We’ve got a 15 year plan to take Australian healthcare from flab to fab, one that could make us happier, healthier, and save lives and billions of dollars along the way.

Medicine doctor and stethoscope in hand touching icon medical network connection with modern virtual screen interface, medical technology network concept

First Australia, the good news: we’re among the healthiest and longest living people on the planet. Now the bad news: Somehow we also manage to be among the sickest people in the developed world and spend an average of 11 years in ill health. It’s costing the nation billions and we can’t continue to cover that ever growing, and mostly avoidable, medical bill. Luckily, we’ve got a plan. Our Future of Health report argues we should move from treating illness to preventing much of it from occurring in the first place, through emerging technologies focused on health management. In other words, take care of our health now to ensure we don’t get so sick later.

Licence to ill

Around the world healthy choices are losing out to increasingly busy lives, and the cost keeps on rising. Managing mental health related illness costs Australia around $60 billion a year. Our obesity epidemic costs another $5 billion a year, with 63 per cent of adult Australians overweight or obese. Then there’s health inequality, like the ten year life expectancy gap between indigenous and non-indigenous Australians. That costs us a staggering $230 billion a year. On top of all this 60% of adult Australians have low health literacy, meaning they’re much more likely to get sick, hospitalised or misunderstand medical instructions.

This time, it’s personal

As Australia’s population grows, issues such as obesity, mental illness, and this lack of health literacy are expected to put more and more strain on our medical system. The cost is not sustainable. But what if our healthcare is concentrating on the wrong thing? 80 per cent of our quality of life is governed by external factors such as health behaviours, social and economic support and the physical environment. Shouldn’t we be focussing on them instead of just clinical care?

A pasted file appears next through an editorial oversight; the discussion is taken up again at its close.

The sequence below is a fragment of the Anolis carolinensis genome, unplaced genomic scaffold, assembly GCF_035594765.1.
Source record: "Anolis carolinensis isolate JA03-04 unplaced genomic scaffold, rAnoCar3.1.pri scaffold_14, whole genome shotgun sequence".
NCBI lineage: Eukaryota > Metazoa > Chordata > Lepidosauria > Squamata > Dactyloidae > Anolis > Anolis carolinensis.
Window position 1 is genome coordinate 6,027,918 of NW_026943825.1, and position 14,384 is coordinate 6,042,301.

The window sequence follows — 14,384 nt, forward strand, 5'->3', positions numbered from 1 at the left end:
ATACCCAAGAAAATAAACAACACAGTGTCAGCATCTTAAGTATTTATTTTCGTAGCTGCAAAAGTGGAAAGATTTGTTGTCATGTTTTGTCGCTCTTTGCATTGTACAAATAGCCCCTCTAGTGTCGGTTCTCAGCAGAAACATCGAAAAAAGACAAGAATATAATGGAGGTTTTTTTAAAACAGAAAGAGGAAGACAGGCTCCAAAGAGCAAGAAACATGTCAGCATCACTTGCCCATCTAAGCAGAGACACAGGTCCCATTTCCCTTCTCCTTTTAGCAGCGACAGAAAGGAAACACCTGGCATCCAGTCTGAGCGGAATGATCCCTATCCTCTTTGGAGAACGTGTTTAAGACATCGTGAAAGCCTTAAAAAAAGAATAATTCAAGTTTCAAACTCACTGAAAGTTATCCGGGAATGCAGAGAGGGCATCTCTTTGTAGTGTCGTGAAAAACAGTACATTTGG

Future of Health says this proactive approach would significantly improve the health of Australia’s people and economy, and that emerging technologies will make this increasingly easy to do over the next 15 years. Instead of a “one size fits all” approach your healthcare would be specifically tailored to your body, your environment and your risk factors. Powerful sensors and real time monitoring could help you take care of yourself and alert medical professionals if required. Or, instead of having to wait for the result of an X-ray or ultrasound, a doctor on the other side of town could provide immediate analysis of electronically shared imaging and data. In some instances you could avoid the clinic’s waiting room all together with a telehealth session in your living room.

Middle-aged man measures his blood pressure in front of virtual doctor. In the meantime, telemedicine physician is carefully looking at his brain x ray picture in the monitor. Horizontal shot

Everybody’s free (to feel good)

By shifting our focus from treatment, to prevention, everybody wins. It could help to address current healthcare inequality, providing social and economic returns that leave no-one behind. It could also create sustainable and environmentally friendly healthcare practices, improved work-life balance, more productive workers, and increased job satisfaction. And it could lead to a more profitable business model for the healthcare industry, as system efficiencies lower the cost curve of health financing, and new industries are generated based on precision and preventative health.

The Future of Health report was developed by CSIRO Futures, our strategic advisory arm. They spoke to more than 30 organisations across the health sector for the report; including government, health insurers, educators, researchers, and professional bodies.

Future of health

We’re working on making healthcare more effective for all.


  1. I’m about to convene a meeting on arts and health and it is clear that, while the arts can be invaluable within acute settings, the biggest contribution is in optimising health. Along with regular experiences in nature, the arts are a remedy for many health issues. From an ontological point of view, art works, not because it is healthy for you so you should do them, but because arts is arts, and that is healthy.

  2. Health is important and the future costs are very likely to balloon with the aging of the baby boomers. Will the government take up the baton and run with it? This needs a whole of country effort in order to succeed so federal government support is critical. Surely a good case can be made for the huge potential savings this kind of preventive health care can provide, as you have done in this article.

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